R&D Collaboration: Thriving in an Era of R&D Collaboration

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Thriving in a Era of R&D Collaboration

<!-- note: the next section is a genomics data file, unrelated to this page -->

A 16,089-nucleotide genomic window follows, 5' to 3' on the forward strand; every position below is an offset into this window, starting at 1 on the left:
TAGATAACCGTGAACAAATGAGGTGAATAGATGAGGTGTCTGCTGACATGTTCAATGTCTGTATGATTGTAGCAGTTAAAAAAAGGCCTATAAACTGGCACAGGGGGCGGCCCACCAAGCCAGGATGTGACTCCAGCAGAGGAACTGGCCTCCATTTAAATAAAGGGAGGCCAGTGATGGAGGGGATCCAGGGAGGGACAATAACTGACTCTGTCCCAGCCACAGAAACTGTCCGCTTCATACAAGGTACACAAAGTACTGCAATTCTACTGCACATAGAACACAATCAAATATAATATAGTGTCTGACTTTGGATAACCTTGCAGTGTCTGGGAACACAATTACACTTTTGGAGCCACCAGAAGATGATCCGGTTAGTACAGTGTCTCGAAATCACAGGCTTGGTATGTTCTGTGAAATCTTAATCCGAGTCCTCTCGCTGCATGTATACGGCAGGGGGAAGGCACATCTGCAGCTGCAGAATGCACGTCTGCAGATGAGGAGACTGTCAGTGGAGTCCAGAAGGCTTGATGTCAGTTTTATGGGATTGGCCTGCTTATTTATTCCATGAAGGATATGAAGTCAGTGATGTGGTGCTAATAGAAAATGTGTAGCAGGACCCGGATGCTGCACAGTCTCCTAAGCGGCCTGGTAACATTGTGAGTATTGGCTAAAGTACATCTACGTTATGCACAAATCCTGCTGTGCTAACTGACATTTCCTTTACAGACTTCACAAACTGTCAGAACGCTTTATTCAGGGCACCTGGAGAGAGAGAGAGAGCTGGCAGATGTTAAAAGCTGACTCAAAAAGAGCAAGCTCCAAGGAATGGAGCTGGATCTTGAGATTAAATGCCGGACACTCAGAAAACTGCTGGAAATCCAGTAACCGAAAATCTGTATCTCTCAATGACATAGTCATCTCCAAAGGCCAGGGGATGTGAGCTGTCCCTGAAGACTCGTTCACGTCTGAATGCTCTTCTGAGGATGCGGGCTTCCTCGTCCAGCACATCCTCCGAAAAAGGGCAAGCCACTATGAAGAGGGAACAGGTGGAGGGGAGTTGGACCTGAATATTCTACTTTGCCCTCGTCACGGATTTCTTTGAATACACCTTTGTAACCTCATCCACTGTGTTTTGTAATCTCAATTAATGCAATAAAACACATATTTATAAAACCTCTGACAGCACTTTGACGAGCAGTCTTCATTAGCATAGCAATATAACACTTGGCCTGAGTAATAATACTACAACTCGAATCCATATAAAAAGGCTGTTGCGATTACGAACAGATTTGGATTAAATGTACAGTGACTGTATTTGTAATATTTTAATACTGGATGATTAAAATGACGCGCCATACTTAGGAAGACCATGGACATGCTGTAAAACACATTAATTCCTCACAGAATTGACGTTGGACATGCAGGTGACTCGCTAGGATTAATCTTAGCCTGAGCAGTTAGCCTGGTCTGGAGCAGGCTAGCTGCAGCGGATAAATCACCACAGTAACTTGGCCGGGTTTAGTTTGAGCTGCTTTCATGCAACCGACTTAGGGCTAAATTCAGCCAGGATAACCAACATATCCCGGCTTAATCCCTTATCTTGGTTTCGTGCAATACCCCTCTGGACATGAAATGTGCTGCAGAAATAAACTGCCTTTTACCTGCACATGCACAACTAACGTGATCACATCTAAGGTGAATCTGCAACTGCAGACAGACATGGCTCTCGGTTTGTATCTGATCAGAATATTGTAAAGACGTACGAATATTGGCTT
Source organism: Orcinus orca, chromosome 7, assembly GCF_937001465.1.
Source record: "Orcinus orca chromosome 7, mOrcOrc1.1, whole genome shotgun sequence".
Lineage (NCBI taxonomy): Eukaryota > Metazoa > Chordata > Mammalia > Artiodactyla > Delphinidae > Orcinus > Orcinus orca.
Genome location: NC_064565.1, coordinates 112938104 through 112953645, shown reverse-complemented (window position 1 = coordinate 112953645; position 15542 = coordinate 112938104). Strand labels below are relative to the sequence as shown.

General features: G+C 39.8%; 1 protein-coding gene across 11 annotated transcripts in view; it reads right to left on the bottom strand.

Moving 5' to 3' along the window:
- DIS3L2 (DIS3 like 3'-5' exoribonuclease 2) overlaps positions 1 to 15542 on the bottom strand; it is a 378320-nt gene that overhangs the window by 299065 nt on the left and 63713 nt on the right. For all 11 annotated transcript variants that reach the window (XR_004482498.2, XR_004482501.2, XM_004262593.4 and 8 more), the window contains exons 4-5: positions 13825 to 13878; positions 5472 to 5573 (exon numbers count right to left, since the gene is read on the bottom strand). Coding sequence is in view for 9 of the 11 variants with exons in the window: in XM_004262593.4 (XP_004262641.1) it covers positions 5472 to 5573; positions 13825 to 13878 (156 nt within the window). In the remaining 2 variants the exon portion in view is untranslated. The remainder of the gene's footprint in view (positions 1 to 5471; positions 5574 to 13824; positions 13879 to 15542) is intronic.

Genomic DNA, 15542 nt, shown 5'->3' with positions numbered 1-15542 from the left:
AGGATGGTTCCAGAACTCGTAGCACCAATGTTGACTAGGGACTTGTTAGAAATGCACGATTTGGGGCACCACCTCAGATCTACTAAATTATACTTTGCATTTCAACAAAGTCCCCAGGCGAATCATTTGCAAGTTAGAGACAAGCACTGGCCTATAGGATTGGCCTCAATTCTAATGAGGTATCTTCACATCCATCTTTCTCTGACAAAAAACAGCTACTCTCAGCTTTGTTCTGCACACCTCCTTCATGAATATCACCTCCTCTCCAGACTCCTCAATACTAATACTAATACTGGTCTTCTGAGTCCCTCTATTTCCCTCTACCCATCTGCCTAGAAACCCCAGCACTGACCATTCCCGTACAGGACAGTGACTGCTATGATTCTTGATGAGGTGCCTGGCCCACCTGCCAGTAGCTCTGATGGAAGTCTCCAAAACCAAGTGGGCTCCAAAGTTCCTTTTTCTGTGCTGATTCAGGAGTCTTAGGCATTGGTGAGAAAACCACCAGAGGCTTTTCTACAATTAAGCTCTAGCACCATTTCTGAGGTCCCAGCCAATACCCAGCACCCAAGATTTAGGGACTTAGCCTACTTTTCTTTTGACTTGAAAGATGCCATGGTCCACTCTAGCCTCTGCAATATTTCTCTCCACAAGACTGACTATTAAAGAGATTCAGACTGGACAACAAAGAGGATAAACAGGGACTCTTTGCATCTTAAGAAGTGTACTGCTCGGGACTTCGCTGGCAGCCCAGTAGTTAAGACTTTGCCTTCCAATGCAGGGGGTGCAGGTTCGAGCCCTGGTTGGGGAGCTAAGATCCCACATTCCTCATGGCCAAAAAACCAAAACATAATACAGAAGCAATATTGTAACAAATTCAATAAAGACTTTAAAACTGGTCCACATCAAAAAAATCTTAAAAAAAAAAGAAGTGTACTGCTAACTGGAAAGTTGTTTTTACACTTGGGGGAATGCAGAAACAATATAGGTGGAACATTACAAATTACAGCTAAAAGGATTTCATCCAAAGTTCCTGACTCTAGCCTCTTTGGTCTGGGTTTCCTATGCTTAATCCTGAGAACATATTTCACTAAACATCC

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R&D collaboration Greater cooperation with academic and government researchers, as well as with other companies, is needed to create collaborations that push innovation forward. There is a growing consensus that the industry must team up public, private, and government organizations to create collaborations to bring about new and innovative therapies. Industry experts say new types of partnerships will be required to address the industry’s innovation gap. In fact, alliances, collaborations, and consortia will continue to drive improvements in clinical success, while reducing total spending, with drug developers retaining only those functions they consider core competencies, according to leaders recently convened by the Tufts Center for the Study of Drug Development. The historical and still major driver for collaboration relates to pipeline gaps, says Miguel Barbosa, Ph.D., VP, head, immunology research and scientific partnership strategy at Janssen Research and Development, part of the Janssen Pharmaceutical Companies of Johnson & Johnson. “Collaborations tend to be focused on accessing projects across the full R&D spectrum, from new drug targets to late-development assets,” he says. “But in recent years, R&D leaders have realized that maintaining depth and breadth of state-of-the-art expertise across the complete research platform through the clinical development, the range of activities required cannot be achieved through internal efforts alone.” Dr. Barbosa says there has been an increase in the number of expertise-based alliances and a change in the alliance structure to allow greater interaction between internal and external expert teams in historically closed organizations being more open to sharing expertise and data. “An additional driver for alliances relates to portfolio risk management,” he says. “These alliances tend to have several funding partners sharing the cost and long-term value of an individual or small portfolio of projects.” A big driver for collaborations is the access to cutting-edge science, says Takashi Owa, Ph.D., chief innovation officer at Eisai Product Creation Systems. “Collaboration allows for open innovation whereby a company can explore external ideas and paths to drug discovery through partnerships with industry, government, and academia,” he says. “The objective is to leverage complementary expertise to identify potential new drug targets earlier.” Areas once considered competitive are becoming more pre-competitive in which companies don’t need to own everything, but are able to access the best science wherever it may be found, says Barry Springer, VP of technology, strategy and operations, Biotechnology Center of Excellence at Janssen Research and Development, part of the Janssen Pharmaceutical Companies of Johnson & Johnson. “Stretching limited resources by sharing the cost and risk of developing therapies and technology allows for more success or shots on goal,” he says. “We want to collaborate with the best scientists doing the best science wherever they are in world. Collaborations will be fostered in new creative ways, such as the no-strings attached Janssen Labs approach on site at the Janssen R&D facility in La Jolla, Calif., which provides external innovators rapid access to modular lab space, shared specialized capital equipment, administrative areas, and operations infrastructure that dramatically reduces the start-up funds typically required by new companies to get started.” Glen Giovannetti, global life sciences leader at EY, says driving these collaborations is a scarcity of resources due to slower revenue growth at large companies thanks to patent cliffs and less venture capital for emerging firms, as well as the low productivity from R&D. “Also, persistent scientific and technical challenges in areas of high unmet need have resulted in the growing realization that it is mutually beneficial to address such challenges collaboratively through precompetitive consortia,” he says. “These approaches allow for a more efficient use of scarce resources. Instead of wasting time and money on duplicative efforts, companies can collaborate to address certain fundamental challenges in pre-competitive spaces and then compete in the core business of developing drugs based on those collective insights.” The need for continuing innovation is the bigger driver for collaborating, says Charmaine Gittleson, VP, clinical R&D, global, at CSL Behring. “Companies need to look for new and innovative products, but they need to do it in a way that’s measured and that contains costs,” she says. “But to be truly innovative, you need to allow people to try things, experiment, have space to notice serendipitous moments and think outside the box, which means they can’t be constrained by resources. Collaborations with groups like academia are critical as they can work within a free-thinking environment, and pharmaceutical R&D can provide them with the support they need.” In fact, a growing emphasis on academic and nonprofit organization partnerships could rescue the pharmaceutical industry from the redundancy of an inefficient R&D model and plug the so-called innovation gap, according to an April 2013 report from GlobalData. GlobalData analysts argue that collaboration in drug development benefits both parties, with academia constantly looking for sources of research funding while the pharmaceutical industry would gain a partner to share in the high risks and substantial costs of bringing new medicines to market. Sourcing innovation externally has provided a way to remain competitive, says Sophie Kornowski-Bonnet, head of Roche Partnering in Basel, Switzerland. “As demands upon limited resources increase, big pharma budgets for internal R&D expenditures decrease,” she says. “Efficiency in pharmaceutical R&D faces pressure from the imminent expiry of blockbuster drug patents and increasing competition from generic drugs, urging big pharma to adapt continuously to external developments.” Ms. Kornowski-Bonnet points out that pharmaceutical collaborations with academic research institutes and biotechnology companies now form an integral part of their business development plans, and pharmaceutical companies are increasingly relying on external innovation to enrich their pipelines. A survey of the 253 drugs approved by the FDA from 1998 until 2007, published by Nature Reviews Drug Discovery, showed that 42% of them originated from partnerships with academic institutions and biotech companies. According to Datamonitor, more than 65% of drug sales by big pharma by 2016 will come from externally sourced compounds. “Roche recognized the increasing importance of external innovation and more than 10 years ago set out to create a dedicated function, Roche Partnering, with the aim to source new compounds and ideas from outside the company and to become the partner of choice for biotechnology companies and research institutes worldwide,” Ms. Kornowski-Bonnet says. “Since then, Roche Partnering has grown to a team of about 80 professionals and established collaborations as the cornerstone of its R&D strategy. Today, 35% of our sales are generated by partnered products, and we expect this trend to remain the same or grow in the future.” Advantages and Disadvantages of Collaborations Dr. Barbosa says an effective collaboration allows access to state-of-the-art expertise or platforms without the time lag that recruitment or retraining would required to establish the effort internally. “The proper structure will impart greater agility from implementation to termination, thus enabling the R&D organization to make faster go/no-go decisions,” he says. “Most importantly, R&D success is directly correlated to the depth of expertise applied to individual projects and the effective use of rigorous data to drive decisions. Therefore, collaboration is critical to enable access to both factors, deep expertise and rigorous data, essential to successful R&D.” Ms. Gittleson says one of the greatest advantages of collaboration is that it fosters creativity and ultimately delivers a better product than one individual or organization can accomplish alone. “Through collaboration, there is rapid sharing of ideas and information, economies of scale in terms of research spending, mutual inspiration, and long-term professional partnerships that can yield improvements and additions to the medical arena well into the future,” she says. “Lastly, collaboration offers us the ability to decrease our strategic risk, by allowing us to distribute our R&D funding across multiple opportunities rather than having to focus on only a few candidates. This gives us more flexibility and greater reach.” Sheila Rocchio, VP of marketing and product management at PHT Corp., says that companies that don’t figure out better, faster, cheaper won’t win. “We want to get medicines out more quickly,” she says. “Working with companies that are focused on different pieces of the process makes for efficient collaboration. Nontraditional collaborations are making the overall process better for everyone.” Mr. Lai says the nature of these R&D collaborations is evolving beyond ad hoc outsourcing arrangements to much more strategic long-term partnerships where the partners remain highly engaged and contribute significant expertise and resources. “An example of such a partnership is the Bayer Singapore Integrated Translational Oncology Network,” he says In January 2013, Bayer HealthCare and five research institutions in Singapore introduced a new Integrated Translational Oncology Network to further enhance R&D collaborations to address cancer in the Asia-Pacific region. The partners will jointly develop and evaluate novel treatment options for Asian prevalent cancers in collaborative projects and trials. In addition, they will organize joint activities, such as annual meetings, workshops, or lectures, and link their network and activities to other leading centers in Asia Pacific. These initiatives support the trend that drug development companies will and must seek to improve collaboration and change the current R&D model, says Eric Silberstein, co-founder and CEO of TrialNetworks. “This need is underscored and driven by escalating clinical costs and delays, inefficient site and vendor processes, and greater pressure from generics producers,” he says. “While the cost for clinical trials continues to rise, the number of drugs the FDA approves declines each year — this is an unsustainable R&D model in the long run. Pharma companies can only control the first part of that equation, and the industry as a whole is beginning to take steps to collaborate to solve these core issues.” Kevin Lai, director of biomedical sciences and consumer businesses at Singapore Economic Development Board, says collaborations allow companies to leverage a more diverse pool of capabilities. “Companies are realizing that no single organization holds all of the necessary knowledge for effective and efficient innovation,” he says. “As resources are getting tighter, companies are looking upstream to universities and other research organizations. For this reason, we have put in place initiatives to encourage collaborations within the Singapore scientific community. For example, we started the Translational and Clinical Research flagship program to bring together researchers and clinician-scientists to collaborate to better understand Asian diseases.” Another initiative, TransCelerate BioPharma, formed in 2012, is a nonprofit consortium of pharma companies focused on advancing innovation in research and development (R&D), identifying, and solving common R&D challenges, and further improving patient safety, with the goal of delivering more high-quality medicines to patients. The organization currently has 17 members. Ms. Kornowski-Bonnet says what is critical for the success of these collaborations is creating a mutual benefit for both partners by complementing expertise and skills, fostering scientific dialogue, and building trust. “Roche’s partnering strategy focuses on creative deal structures tailored to each partner,” she says. “Its goal is always a personalized deal, considering a variety of deal types, ranging from licensing and acquisitions to option deals and portfolio agreements. In addition, Roche Partnering supports flexibility in deal structure — one size does not fit all. We will construct a deal that makes sense for parties, addressing financial structures, joint participation, governance, etc. The goal is to leverage the strengths of the partner company and of Roche.” Research collaborations and consortia play a critical role in pooling data from a diverse set of players, such as data on failed clinical trials from pharma companies, genetic data from patients, and disease foundations, claims data from payers, and outcomes data from providers, including electronic health records, Mr. Giovannetti says. “It is only through such pooling of data that the potential of big data can be realized to gain insights from across the cycle of care and accelerating drug R&D,” he says. “They can be very useful in developing industrywide standards, such as data standards, that are needed for more efficient drug development. Through such consortia, payers and disease foundations can help focus the efforts of drug R&D where there are big current and future unmet needs and few good treatments or cures, such as in Alzheimer’s.” But industry experts say these collaborations are not without their challenges, specifically the willingness to share data. “Ironically, one of the biggest challenges is also a major contributor to the success of a collaboration,” Dr. Owa says. “Each company has its own culture and approach to drug development. Sometimes these differences cause friction. But at the same time, it is these differences of perspective that allow the companies to learn from each other and broaden their knowledge base. In my experience, it is this learning process that almost always leads to success.” Mr. Lai says the key challenges for effective public-private partnerships are often the bureaucracy and administrative hurdles of working across different institutions. “To enable the various Singapore research institutions and hospitals to work together seamlessly with industry, Singapore has put in place a Master Research Collaboration Agreement template so that industry partners do not have to negotiate separate contracts with each organization,” he says. “We have also established a national R&D coordination office, the Industry Partnership Office, to help companies identify the right collaboration partners and facilitate the ongoing implementation of such collaboration across institutions.” Keys for Successful Collaborations Dr. Owa says one of the keys for a successful collaboration is finding the right balance of structure that does not hinder the creativity of scientists. “Each pharma company has its own strategy and perspective, but we must challenge ourselves to create new models that support collaboration,” he says. Dr. Barbosa says successful collaborations share several factors. “These include: a common goal, with close agreement from senior management to bench and clinical scientists working on the project for all participating organizations; complementary expert teams, each with a clear role in the execution of the R&D plan for each individual project; mutual respect to strengthen the peer-to-peer engagement and effective execution of the R&D plan, with no distinction drawn based on the size or history of the parent organizations involved,” he says. “Ultimately, a critical advantage of a collaboration driven by a fully engaged team with complementary and deep expertise has a much higher probability to overcome the certain challenges that all R&D programs encounter, technical or otherwise.” Randy Hassler, chief operating officer at Seattle BioMed, says collaborations work best when both parties are engaged in the project together. “This mutual motivation and benefit helps drive the collaboration forward,” he says. “And although technologies to communicate and share data are making the issue of distance less of a problem, we have found that collaborations with people nearby tend to work better. For us, the main advantages are access to resources we cannot or do not want to keep in-house, especially broader expertise and certain sophisticated technologies. We would not be able to accomplish nearly as much if we worked in isolation, so collaborations are essential for the work we do.” Ms. Gittleson says one of the tricks is to actively manage and nurture the relationship. “All too often, partnerships are established and then left alone, she says. “But it’s important that we cultivate these relationships so that our partnerships lead to optimizing innovation, improving the efficiency of research and clinical trials, and building new tools for physicians, consumers, insurers, and regulators that meet the promise of continued advances in medicine.” Mr. Silberstein says the status quo is a main obstacle to improving collaboration. “Sharing information (site performance, adaptive trial designs, feasibility survey results, technology best practices, etc.) in such a confidential industry is not something routinely embraced by companies seeking to find and hold onto competitive differentiators,” he says. “Fortunately, as with technology adoption, the status quo already seems to be changing with initiatives such as TransCelerate, which never would have been a possibility a decade ago.” Jamie Macdonald, CEO of INC Research, says developing and agreeing upon shared goals, proper governance, metrics for measuring the partnership and open lines of communications are keys to a successful collaboration. “Investing in these activities from the beginning is essential to ensuring the relationship will be successful,” he says. “There is a big management component to these collaborations related to getting the right people in the right roles. There may be resistance to change or an inability or unwillingness by staff to adapt to new roles at the rate the partnership demands. Proper change management helps overcome these risks and ensures a smooth transition.” “The status quo is a main ­obstacle to improving ­collaboration. Sharing ­information in such a ­confidential industry is not something routinely ­embraced by companies seeking to find and hold onto competitive ­differentiators. ” Eric Silberstein / TrialNetworks “There is an increase in the ­number of expertise-based alliances to allow greater interaction between ­internal and external ­expert teams in ­historically closed ­organizations being more open to sharing expertise and data. ” Dr. Miguel Barbosa Janssen Research and Development “Stretching limited resources by sharing the cost and risk of ­developing therapies and ­technology allows for more ­success or shots on goal. We want to collaborate with the best ­scientists doing the best science wherever they are in the world. ” Barry Springer Janssen Research and Development “To be truly innovative, ­companies need to allow people to try things, experiment, have space to notice serendipitous moments and think outside the box, which means they can be constrained by resources. ” Charmaine Gittleson / CSL Behring “Developing and agreeing upon shared goals, proper ­governance, metrics for ­measuring the partnership, and open lines of ­communications are keys to a successful collaboration. ” Jamie Macdonald / INC Research